UN official: Violence against media ‘disturbing’ under Marcos

Camille Elemia and Jojo Riñoza
UN official: Violence against media ‘disturbing’ under Marcos Irene Khan, United Nations special rapporteur for freedom of opinion and expression, speaks to reporters following her 10-day fact-finding trip, Mandaluyong city, Metro Manila, Feb. 2, 2024.
Jojo Riñoza/BenarNews

A United Nations official on Friday called on the administration of President Ferdinand Marcos Jr. to take a stronger stand on violence against rights workers and journalists, noting four media workers have been killed since he took office in 2022. 

During a news conference in Metro Manila, Irene Khan, the U.N. special rapporteur for freedom of opinion and expression, also called for the government to abolish its task force to end communist conflict.

“The killing of journalists is the most egregious form of censorship and the Philippines remains a dangerous country for journalists,” Khan told reporters, citing 81 cases of journalist killings that remain unresolved to date. 

“Violence against journalists and human rights defenders, as we all know, was particularly high during the [Rodrigo] Duterte administration. However, the past 18 months show that the trend remains disturbing with four journalists killed since a new administration took office,” Khan said, referring to Marcos’ immediate predecessor. 

Khan was referring to Rey Blanco, a radio broadcaster stabbed to death in Negros Oriental in the central Philippines; Percival “Percy Lapid” Mabasa, a radio broadcaster fatally shot on his way home in Metro Manila; Cresenciano Bunduquin, who was shot in the province of Oriental Mindoro; and radio anchor Juan Jumalon, who was shot during a live broadcast on Facebook. 

“I have been told by the Department of Justice (DOJ) that they have prosecuted three cases and are investigating the fourth. And the DOJ has also taken some other measures to strengthen investigation and prosecution,” Khan said. 

Khan has been in the Philippines since Jan. 24 and has met with a jailed reporter and rights activists, among others. 

The U.N. official cited the need to strengthen Administrative Order 35 signed in 2012. It led to the formation of an inter-agency organization focused on “extrajudicial killings, enforced disappearances, torture and other grave violations of the right to life, liberty and security of persons.” 

“[This is] because impunity of killings still remains … a major problem. We must not forget accountability and justice for victims of the past,” Khan said. 

Red-tagging, media freedom 

While Khan said the Marcos administration “appears to be more amiable” toward journalists, it must do more to improve media freedom in the country because of the damage caused by the administration of Duterte. 

The ex-president was openly hostile to the media, especially those who criticized his bloody war on drugs. He once said that journalists were not “exempted from assassination” if they were corrupt or took bribes.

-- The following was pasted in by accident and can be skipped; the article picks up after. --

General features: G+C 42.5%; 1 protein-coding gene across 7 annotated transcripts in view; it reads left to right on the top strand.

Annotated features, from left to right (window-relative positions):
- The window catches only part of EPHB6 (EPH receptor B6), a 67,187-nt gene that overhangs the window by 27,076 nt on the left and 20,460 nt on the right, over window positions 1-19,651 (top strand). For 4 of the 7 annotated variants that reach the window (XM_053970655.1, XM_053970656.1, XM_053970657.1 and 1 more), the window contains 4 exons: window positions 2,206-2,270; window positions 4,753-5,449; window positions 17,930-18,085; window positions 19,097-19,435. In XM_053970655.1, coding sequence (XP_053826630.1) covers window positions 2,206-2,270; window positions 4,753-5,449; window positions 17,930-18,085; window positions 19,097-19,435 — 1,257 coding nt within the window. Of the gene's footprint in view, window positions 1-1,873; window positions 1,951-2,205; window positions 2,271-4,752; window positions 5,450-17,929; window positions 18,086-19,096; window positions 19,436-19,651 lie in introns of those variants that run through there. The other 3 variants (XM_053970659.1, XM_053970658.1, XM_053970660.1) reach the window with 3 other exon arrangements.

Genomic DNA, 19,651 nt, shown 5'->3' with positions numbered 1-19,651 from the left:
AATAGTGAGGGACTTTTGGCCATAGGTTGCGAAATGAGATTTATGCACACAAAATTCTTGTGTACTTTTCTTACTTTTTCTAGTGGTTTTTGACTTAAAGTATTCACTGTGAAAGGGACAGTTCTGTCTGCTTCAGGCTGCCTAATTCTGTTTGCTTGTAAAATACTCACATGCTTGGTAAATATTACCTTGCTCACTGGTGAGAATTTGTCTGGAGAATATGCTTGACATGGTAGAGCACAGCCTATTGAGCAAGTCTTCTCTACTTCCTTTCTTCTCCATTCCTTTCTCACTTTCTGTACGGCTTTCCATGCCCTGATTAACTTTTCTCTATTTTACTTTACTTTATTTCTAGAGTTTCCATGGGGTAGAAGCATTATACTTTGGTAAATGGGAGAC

Under his government, the country’s largest television station, ABS-CBN, was forced to shut down and Maria Ressa, chief executive of Rappler, a critical online news portal that closely followed his drug war, was harassed in court. 

“The damage caused by the previous administration has reduced media pluralism and public trust in independent journalism because of the viral disinformation and troll campaigns,” Khan said. 

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Irene Khan, United Nations special rapporteur for freedom of opinion and expression, speaks with reporters in Metro Manila, Feb. 2, 2024. [Jojo Riñoza/BenarNews]

Khan said the National Task Force to End Local Communist Armed Conflict (NTF-ELCAC) anti-insurgency group was outdated and therefore should be abolished.

“NTF-ELCAC was established six years ago in a different context. It is outdated. It does not take into account the ongoing prospects of peace negotiations, I therefore recommend the task force should be abolished,” Khan said. 

The government has refused to disband the group, which activists have denounced for red-tagging of perceived enemies. Red-tagging refers to baselessly accusing someone of being a communist sympathizer.

Philippine National Security Adviser Eduardo Año issued a statement challenging Khan’s recommendation.

“The fact remains that the Communists are not yet finished. There are still 11 weakened guerilla fronts across the country with some 1,500 armed regulars seeking to overthrow our democracy and the duly constituted government and wreaking havoc and terrorism in the countryside,” he said in the statement.

“If the issue is red-tagging, the NTF-ELCAC does not encourage nor support red-tagging. We wish to underscore once again the Marcos Administration has not issued any law, rule or policy instrument that implements red-tagging or even uses the word.”

Jailed journalist

Khan also highlighted the case of Frenchie Mae Cumpio, a young journalist from Tacloban in central Philippines who was jailed in 2020 after a military raid on alleged safe houses for communist terrorist groups. Cumpio supporters denied the allegations. 

The U.N. official said she visited Cumpio and two detained colleagues – Marielle Domequil and Alexander Abinguna. 

“Justice delayed is justice denied. Terrorism charges have been brought against them. … I hope the government authorities will look into this case, review the case and dismiss the charges, or bring them to trial rapidly,” Khan said.

“To leave young people like them in prison sends a terrible message to the youth of this country.”


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